scorecard
  1. Home
  2. investment
  3. news
  4. Apple hiding a bitcoin manifesto in Macs is fueling theories that Steve Jobs was Satoshi Nakamoto, the crypto's mysterious inventor

Apple hiding a bitcoin manifesto in Macs is fueling theories that Steve Jobs was Satoshi Nakamoto, the crypto's mysterious inventor

Phil Rosen   

Apple hiding a bitcoin manifesto in Macs is fueling theories that Steve Jobs was Satoshi Nakamoto, the crypto's mysterious inventor
  • Technologist Andy Baio wrote this week that he discovered a PDF of the original bitcoin white paper on his Mac.
  • The revelation fueled theories connecting Steve Jobs to the mysterious author of the paper, Satoshi Nakamoto.

In an April 5 blog post, technologist Andy Baio said he accidentally stumbled upon a copy of Satoshi Nakamoto's bitcoin white paper on his Mac computer, with the revelation fueling wild theories across the internet that the mysterious creator of the world's biggest cryptocurrency was Apple co-founder Steve Jobs.

"While trying to fix my printer today, I discovered that a PDF copy of Satoshi Nakamoto's Bitcoin whitepaper apparently shipped with every copy of macOS since Mojave in 2018," Baio wrote.

His post prompted Twitter users to share screenshots of the same manifesto stored on their Macs. Insider also tested out Baio's instructions and found the white paper on the latest version of macOS.

The white paper, titled "Bitcoin: A Peer-to-Peer Electronic Cash System," was published in 2008. In it, the author lays out the framework for the underlying mechanisms that power bitcoin and enable transactions without a third party intermediary like a bank or financial institution.

Baio's revelation fueled fresh speculation that Nakamoto, the mysterious bitcoin inventor who has never been identified, may have been Steve Jobs, the late co-founder of Apple and tech visionary.

"Was Steve Jobs actually Satoshi Nakamoto the creator of #bitcoin?" tweeted Lark Davis, a bitcoin investor and blogger with 1.1 million followers. "Plus Satoshi disappear in December 2010, and then Jobs passed in October 2011. The timelines fit..."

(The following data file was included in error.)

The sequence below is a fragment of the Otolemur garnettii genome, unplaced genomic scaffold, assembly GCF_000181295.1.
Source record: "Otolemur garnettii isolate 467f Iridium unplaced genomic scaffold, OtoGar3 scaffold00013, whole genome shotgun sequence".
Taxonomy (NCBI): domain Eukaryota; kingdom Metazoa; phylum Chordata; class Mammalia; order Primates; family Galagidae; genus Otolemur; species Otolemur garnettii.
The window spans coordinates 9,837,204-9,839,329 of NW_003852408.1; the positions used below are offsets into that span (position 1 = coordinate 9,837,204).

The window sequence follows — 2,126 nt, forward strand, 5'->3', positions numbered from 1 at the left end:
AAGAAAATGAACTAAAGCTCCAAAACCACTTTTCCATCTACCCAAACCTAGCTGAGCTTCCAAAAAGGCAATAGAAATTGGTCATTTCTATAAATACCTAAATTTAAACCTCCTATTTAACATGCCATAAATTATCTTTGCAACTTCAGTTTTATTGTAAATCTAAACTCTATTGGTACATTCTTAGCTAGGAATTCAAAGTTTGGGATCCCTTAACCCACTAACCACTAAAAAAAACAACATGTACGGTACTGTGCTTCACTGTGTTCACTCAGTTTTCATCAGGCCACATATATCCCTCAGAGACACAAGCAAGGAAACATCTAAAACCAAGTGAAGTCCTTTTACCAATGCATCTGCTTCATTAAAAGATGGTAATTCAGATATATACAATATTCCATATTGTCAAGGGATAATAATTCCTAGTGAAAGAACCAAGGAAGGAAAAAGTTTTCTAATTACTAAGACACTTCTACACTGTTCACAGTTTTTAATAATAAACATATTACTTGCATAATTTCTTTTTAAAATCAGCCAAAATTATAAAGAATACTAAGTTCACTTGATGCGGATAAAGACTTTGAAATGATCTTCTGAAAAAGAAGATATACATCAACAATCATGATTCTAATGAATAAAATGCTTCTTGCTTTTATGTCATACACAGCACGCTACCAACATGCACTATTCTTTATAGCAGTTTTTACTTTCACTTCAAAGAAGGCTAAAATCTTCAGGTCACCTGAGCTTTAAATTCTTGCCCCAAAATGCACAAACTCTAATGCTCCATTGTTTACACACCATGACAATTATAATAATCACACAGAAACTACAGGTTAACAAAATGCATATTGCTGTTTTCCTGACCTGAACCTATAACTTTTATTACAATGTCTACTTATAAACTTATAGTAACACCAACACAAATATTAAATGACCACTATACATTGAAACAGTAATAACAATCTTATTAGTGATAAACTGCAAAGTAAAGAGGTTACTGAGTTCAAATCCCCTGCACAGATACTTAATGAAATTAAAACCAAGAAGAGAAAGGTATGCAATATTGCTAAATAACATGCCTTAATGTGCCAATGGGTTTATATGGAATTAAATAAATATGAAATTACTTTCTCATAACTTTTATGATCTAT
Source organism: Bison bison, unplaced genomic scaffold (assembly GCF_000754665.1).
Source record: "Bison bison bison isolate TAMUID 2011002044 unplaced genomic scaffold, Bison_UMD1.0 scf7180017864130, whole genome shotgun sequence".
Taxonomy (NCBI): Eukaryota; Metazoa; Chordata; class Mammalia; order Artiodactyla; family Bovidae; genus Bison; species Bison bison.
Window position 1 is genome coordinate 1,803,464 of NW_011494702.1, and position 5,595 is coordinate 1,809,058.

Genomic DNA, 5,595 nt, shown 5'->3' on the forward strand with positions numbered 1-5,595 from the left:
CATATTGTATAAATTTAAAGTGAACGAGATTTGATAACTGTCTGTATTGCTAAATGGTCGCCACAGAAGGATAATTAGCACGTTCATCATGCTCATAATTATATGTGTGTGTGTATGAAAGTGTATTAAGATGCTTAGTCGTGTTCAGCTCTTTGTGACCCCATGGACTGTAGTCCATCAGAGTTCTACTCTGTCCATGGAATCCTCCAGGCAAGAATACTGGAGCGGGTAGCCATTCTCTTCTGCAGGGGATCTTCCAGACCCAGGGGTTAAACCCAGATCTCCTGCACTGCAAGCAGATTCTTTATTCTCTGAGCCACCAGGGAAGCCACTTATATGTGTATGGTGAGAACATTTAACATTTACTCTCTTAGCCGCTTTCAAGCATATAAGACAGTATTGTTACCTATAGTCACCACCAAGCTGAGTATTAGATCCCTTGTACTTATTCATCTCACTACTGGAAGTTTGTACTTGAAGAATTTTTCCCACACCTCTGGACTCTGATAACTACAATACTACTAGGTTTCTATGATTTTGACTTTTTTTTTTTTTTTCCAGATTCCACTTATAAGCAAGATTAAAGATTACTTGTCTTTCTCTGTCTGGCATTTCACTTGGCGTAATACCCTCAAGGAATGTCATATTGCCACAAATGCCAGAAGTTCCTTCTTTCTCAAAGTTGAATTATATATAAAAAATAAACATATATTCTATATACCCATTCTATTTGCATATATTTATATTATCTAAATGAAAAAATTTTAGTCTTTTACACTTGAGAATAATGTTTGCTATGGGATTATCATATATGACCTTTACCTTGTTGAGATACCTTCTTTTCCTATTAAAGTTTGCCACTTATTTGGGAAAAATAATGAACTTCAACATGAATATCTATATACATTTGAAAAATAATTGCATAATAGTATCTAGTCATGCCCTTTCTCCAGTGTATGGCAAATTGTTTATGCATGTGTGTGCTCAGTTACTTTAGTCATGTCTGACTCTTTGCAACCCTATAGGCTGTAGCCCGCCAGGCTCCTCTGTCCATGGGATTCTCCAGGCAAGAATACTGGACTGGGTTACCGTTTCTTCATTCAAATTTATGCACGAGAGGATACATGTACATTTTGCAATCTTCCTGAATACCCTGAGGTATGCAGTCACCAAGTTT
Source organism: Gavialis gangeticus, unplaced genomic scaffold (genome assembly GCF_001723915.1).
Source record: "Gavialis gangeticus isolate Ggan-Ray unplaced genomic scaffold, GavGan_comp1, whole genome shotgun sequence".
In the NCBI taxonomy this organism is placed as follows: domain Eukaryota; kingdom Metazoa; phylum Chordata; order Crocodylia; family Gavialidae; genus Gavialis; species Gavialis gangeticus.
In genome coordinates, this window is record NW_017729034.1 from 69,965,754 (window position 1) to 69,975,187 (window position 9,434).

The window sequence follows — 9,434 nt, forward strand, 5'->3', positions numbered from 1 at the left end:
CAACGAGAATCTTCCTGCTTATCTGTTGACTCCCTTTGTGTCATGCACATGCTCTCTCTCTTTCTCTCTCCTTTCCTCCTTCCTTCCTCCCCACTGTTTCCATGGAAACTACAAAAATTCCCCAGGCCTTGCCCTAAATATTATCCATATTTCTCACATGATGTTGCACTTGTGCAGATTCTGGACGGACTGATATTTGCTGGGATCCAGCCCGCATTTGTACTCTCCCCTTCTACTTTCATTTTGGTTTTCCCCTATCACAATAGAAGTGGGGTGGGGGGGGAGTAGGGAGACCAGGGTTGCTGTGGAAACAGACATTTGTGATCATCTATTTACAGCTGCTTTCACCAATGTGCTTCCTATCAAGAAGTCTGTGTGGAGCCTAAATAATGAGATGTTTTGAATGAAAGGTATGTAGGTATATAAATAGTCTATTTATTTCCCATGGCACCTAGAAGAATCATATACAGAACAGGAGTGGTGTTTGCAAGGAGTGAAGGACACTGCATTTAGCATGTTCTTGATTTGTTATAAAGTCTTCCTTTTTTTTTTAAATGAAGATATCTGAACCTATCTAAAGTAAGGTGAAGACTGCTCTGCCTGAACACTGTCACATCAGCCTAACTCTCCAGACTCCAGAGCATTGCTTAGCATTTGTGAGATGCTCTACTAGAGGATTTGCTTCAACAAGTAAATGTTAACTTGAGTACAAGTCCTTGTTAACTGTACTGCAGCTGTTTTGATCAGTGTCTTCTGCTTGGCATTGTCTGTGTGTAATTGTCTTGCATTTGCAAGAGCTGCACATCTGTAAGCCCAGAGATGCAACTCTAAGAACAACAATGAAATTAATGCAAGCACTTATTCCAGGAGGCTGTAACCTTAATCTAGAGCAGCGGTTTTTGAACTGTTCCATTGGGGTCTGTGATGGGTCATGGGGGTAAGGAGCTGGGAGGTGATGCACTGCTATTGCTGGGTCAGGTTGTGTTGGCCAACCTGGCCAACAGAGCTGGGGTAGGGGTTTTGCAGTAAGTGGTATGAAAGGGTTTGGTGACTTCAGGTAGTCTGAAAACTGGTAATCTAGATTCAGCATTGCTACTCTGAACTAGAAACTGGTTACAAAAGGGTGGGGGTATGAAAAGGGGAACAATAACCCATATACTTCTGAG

While Nakamoto vanished from the internet around the same time Jobs died, the white paper appeared on Mac computers seven years after the tech icon's death, making it impossible for him to be the one who inserted the document into the OS.

Other users chimed in across Twitter, with some agreeing while others remained skeptical.

While unusual, the presence of the bitcoin white paper on Mac computers isn't evidence of anything.

As for Jobs himself, while he is credited as the creative force behind many of Apple's most iconic products, he wasn't an expert programmer, according to co-founder, Steve Wozniak.

Others have also noted that for Jobs to develop the iPhone around the same time as the world's most popular digital asset is more reason to be skeptical.

The real identity of Nakamoto has never been revealed, and some believe Nakamoto was actually a group of people given the complexity of bitcoin's code. The inventor stated they started writing the code for bitcoin in 2007, and the network launched in 2009.

The mysterious figure "disappeared" from online appearances on December 12, 2010.

Some estimate that crypto wallets associated with the pseudonym hold more than 1.1 million bitcoin tokens. When the token peaked in November 2021 at about $68,000, those holdings would have been worth roughly $73 billion, putting Nakamoto among the top-15 richest people in the world at the time.

Meanwhile, other Twitter users floated the idea that the white paper was simply a bitcoin enthusiast working at Apple who slipped the document in as an easter egg.

To locate the white paper, users can open the macOS terminal and enter the following command:

open /System/Library/Image\ Capture/Devices/VirtualScanner.app/Contents/Resources/simpledoc.pdf

On Friday, bitcoin hovered around $27,896. The token has rallied roughly 68% in 2023.




Advertisement